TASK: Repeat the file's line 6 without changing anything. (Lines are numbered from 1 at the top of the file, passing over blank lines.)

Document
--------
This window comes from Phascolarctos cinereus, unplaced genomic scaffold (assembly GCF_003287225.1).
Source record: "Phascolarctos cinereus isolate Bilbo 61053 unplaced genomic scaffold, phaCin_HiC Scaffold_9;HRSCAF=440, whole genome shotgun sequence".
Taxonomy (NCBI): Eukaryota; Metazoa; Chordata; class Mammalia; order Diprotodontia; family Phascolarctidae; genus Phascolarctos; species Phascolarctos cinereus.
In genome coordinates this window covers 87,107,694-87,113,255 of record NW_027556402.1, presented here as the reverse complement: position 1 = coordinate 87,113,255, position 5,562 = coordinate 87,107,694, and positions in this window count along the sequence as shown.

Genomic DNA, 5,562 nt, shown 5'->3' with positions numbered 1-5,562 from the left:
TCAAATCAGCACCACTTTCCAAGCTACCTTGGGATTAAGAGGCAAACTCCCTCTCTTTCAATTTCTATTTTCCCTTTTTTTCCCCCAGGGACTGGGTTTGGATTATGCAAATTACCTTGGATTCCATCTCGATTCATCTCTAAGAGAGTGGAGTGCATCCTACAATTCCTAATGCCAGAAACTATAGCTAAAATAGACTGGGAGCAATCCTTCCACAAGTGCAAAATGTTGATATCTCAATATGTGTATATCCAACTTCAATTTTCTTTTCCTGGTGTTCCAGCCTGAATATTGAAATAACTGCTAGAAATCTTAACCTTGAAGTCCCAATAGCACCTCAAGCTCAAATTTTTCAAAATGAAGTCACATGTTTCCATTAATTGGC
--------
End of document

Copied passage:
TCAAATCAGCACCACTTTCCAAGCTACCTTGGGATTAAGAGGCAAACTCCCTCTCTTTCAATTTCTATTTTCCCTTTTTTTCCCCCAGGGACTGGGTTTGGATTATGCAAATTACCTTGGATTCCATCTCGATTCATCTCTAAGAGAGTGGAGTGCATCCTACAATTCCTAATGCCAGAAACTATAGCTAAAATAGACTGGGAGCAATCCTTCCACAAGTGCAAAATGTTGATATCTCAATATGTGTATATCCAACTTCAATTTTCTTTTCCTGGTGTTCCAGCCTGAATATTGAAATAACTGCTAGAAATCTTAACCTTGAAGTCCCAATAGCACCTCAAGCTCAAATTTTTCAAAATGAAGTCACATGTTTCCATTAATTGGC